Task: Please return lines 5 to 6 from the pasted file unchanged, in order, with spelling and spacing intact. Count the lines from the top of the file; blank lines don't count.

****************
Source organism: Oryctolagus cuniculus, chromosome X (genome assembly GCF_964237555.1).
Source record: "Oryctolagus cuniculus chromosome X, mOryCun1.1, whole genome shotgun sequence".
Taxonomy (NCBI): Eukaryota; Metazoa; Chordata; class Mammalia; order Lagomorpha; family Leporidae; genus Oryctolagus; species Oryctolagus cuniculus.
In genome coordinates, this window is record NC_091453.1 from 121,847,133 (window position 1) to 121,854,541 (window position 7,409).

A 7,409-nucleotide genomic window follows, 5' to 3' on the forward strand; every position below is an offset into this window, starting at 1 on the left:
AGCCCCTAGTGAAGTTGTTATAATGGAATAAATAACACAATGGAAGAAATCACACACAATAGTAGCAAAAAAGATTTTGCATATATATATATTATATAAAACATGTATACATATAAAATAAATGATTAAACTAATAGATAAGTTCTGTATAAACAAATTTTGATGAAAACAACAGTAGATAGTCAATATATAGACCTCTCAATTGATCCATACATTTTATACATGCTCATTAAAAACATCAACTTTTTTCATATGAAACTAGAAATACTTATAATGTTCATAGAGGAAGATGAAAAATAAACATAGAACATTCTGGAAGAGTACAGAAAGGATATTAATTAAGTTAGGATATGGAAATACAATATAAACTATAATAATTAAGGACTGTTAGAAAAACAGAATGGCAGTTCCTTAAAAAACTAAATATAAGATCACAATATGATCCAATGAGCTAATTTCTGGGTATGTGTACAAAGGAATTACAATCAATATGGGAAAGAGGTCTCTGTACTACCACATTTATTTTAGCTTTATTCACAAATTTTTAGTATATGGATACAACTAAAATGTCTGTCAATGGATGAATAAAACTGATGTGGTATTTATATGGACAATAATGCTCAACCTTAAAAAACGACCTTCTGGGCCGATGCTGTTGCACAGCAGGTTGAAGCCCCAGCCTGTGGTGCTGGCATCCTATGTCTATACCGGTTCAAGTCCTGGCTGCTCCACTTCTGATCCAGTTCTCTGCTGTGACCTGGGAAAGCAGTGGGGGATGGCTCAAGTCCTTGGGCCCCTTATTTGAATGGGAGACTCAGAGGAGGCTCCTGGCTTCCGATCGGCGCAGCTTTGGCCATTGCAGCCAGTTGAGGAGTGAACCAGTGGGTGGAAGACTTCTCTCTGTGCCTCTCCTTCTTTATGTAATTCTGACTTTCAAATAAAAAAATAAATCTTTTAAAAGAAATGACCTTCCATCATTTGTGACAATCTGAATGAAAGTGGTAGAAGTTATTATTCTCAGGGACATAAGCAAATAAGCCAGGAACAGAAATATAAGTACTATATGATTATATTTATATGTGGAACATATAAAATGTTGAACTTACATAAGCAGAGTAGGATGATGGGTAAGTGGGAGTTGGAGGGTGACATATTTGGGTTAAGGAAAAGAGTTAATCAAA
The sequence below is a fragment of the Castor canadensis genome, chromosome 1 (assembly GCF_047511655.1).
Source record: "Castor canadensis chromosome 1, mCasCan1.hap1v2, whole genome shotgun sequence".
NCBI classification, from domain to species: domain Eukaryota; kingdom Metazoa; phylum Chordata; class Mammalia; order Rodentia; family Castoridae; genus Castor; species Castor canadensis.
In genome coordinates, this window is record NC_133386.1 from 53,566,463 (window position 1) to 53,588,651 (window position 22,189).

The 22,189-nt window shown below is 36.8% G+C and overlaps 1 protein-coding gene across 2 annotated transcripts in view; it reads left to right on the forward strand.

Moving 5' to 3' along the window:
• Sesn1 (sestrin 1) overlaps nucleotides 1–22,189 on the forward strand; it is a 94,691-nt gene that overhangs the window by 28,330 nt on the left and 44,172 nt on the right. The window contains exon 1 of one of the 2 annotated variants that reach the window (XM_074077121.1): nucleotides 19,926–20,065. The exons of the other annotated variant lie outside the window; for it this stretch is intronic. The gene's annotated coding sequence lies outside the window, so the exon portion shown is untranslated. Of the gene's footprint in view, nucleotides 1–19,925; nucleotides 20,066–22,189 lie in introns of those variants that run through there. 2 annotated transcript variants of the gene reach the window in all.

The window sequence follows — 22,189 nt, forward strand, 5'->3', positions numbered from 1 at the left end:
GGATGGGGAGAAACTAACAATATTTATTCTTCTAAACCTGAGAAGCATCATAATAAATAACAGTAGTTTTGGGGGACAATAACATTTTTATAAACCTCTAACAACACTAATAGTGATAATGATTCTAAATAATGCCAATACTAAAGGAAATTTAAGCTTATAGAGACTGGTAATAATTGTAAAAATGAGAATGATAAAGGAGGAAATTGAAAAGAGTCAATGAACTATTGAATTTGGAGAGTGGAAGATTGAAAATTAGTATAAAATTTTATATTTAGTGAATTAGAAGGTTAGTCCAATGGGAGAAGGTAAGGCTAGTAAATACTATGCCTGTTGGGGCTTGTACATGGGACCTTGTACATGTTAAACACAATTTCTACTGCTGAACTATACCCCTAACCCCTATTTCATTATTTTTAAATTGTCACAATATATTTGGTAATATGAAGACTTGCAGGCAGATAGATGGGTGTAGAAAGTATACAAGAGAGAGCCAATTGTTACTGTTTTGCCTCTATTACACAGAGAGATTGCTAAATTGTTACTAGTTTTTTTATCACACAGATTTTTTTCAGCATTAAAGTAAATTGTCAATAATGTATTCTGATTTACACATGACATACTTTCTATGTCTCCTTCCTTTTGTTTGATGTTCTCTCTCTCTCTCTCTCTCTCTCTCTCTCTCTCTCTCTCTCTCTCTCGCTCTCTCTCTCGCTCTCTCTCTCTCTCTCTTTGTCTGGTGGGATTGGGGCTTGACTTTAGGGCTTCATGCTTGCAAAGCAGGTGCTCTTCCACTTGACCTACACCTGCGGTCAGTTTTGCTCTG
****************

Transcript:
A 7,409-nucleotide genomic window follows, 5' to 3' on the forward strand; every position below is an offset into this window, starting at 1 on the left:
AGCCCCTAGTGAAGTTGTTATAATGGAATAAATAACACAATGGAAGAAATCACACACAATAGTAGCAAAAAAGATTTTGCATATATATATATTATATAAAACATGTATACATATAAAATAAATGATTAAACTAATAGATAAGTTCTGTATAAACAAATTTTGATGAAAACAACAGTAGATAGTCAATATATAGACCTCTCAATTGATCCATACATTTTATACATGCTCATTAAAAACATCAACTTTTTTCATATGAAACTAGAAATACTTATAATGTTCATAGAGGAAGATGAAAAATAAACATAGAACATTCTGGAAGAGTACAGAAAGGATATTAATTAAGTTAGGATATGGAAATACAATATAAACTATAATAATTAAGGACTGTTAGAAAAACAGAATGGCAGTTCCTTAAAAAACTAAATATAAGATCACAATATGATCCAATGAGCTAATTTCTGGGTATGTGTACAAAGGAATTACAATCAATATGGGAAAGAGGTCTCTGTACTACCACATTTATTTTAGCTTTATTCACAAATTTTTAGTATATGGATACAACTAAAATGTCTGTCAATGGATGAATAAAACTGATGTGGTATTTATATGGACAATAATGCTCAACCTTAAAAAACGACCTTCTGGGCCGATGCTGTTGCACAGCAGGTTGAAGCCCCAGCCTGTGGTGCTGGCATCCTATGTCTATACCGGTTCAAGTCCTGGCTGCTCCACTTCTGATCCAGTTCTCTGCTGTGACCTGGGAAAGCAGTGGGGGATGGCTCAAGTCCTTGGGCCCCTTATTTGAATGGGAGACTCAGAGGAGGCTCCTGGCTTCCGATCGGCGCAGCTTTGGCCATTGCAGCCAGTTGAGGAGTGAACCAGTGGGTGGAAGACTTCTCTCTGTGCCTCTCCTTCTTTATGTAATTCTGACTTTCAAATAAAAAAATAAATCTTTTAAAAGAAATGACCTTCCATCATTTGTGACAATCTGAATGAAAGTGGTAGAAGTTATTATTCTCAGGGACATAAGCAAATAAGCCAGGAACAGAAATATAAGTACTATATGATTATATTTATATGTGGAACATATAAAATGTTGAACTTACATAAGCAGAGTAGGATGATGGGTAAGTGGGAGTTGGAGGGTGACATATTTGGGTTAAGGAAAAGAGTTAATCAAA